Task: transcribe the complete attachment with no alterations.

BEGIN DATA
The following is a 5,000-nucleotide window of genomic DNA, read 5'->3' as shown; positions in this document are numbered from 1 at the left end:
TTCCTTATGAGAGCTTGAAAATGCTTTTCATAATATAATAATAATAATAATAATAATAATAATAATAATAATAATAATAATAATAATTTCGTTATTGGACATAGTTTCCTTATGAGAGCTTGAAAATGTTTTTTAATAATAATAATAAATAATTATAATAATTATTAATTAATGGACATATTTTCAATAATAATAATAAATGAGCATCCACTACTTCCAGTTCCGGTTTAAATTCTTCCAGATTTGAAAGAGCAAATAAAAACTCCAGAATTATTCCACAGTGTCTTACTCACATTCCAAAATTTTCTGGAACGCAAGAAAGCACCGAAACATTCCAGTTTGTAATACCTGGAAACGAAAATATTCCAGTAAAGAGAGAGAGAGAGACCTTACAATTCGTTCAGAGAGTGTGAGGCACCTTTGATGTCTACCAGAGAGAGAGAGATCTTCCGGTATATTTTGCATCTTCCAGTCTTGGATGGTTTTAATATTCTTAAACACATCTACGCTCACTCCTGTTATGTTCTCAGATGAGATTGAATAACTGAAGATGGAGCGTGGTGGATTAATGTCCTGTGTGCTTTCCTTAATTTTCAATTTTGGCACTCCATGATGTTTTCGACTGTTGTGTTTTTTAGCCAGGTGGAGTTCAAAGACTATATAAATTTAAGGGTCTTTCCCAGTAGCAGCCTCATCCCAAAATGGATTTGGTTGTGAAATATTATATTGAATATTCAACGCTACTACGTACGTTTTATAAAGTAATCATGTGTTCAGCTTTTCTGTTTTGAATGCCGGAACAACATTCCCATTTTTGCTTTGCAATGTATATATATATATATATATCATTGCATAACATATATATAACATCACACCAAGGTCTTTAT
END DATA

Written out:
The following is a 5,000-nucleotide window of genomic DNA, read 5'->3' as shown; positions in this document are numbered from 1 at the left end:
TTCCTTATGAGAGCTTGAAAATGCTTTTCATAATATAATAATAATAATAATAATAATAATAATAATAATAATAATAATAATAATAATTTCGTTATTGGACATAGTTTCCTTATGAGAGCTTGAAAATGTTTTTTAATAATAATAATAAATAATTATAATAATTATTAATTAATGGACATATTTTCAATAATAATAATAAATGAGCATCCACTACTTCCAGTTCCGGTTTAAATTCTTCCAGATTTGAAAGAGCAAATAAAAACTCCAGAATTATTCCACAGTGTCTTACTCACATTCCAAAATTTTCTGGAACGCAAGAAAGCACCGAAACATTCCAGTTTGTAATACCTGGAAACGAAAATATTCCAGTAAAGAGAGAGAGAGAGACCTTACAATTCGTTCAGAGAGTGTGAGGCACCTTTGATGTCTACCAGAGAGAGAGAGATCTTCCGGTATATTTTGCATCTTCCAGTCTTGGATGGTTTTAATATTCTTAAACACATCTACGCTCACTCCTGTTATGTTCTCAGATGAGATTGAATAACTGAAGATGGAGCGTGGTGGATTAATGTCCTGTGTGCTTTCCTTAATTTTCAATTTTGGCACTCCATGATGTTTTCGACTGTTGTGTTTTTTAGCCAGGTGGAGTTCAAAGACTATATAAATTTAAGGGTCTTTCCCAGTAGCAGCCTCATCCCAAAATGGATTTGGTTGTGAAATATTATATTGAATATTCAACGCTACTACGTACGTTTTATAAAGTAATCATGTGTTCAGCTTTTCTGTTTTGAATGCCGGAACAACATTCCCATTTTTGCTTTGCAATGTATATATATATATATATATCATTGCATAACATATATATAACATCACACCAAGGTCTTTAT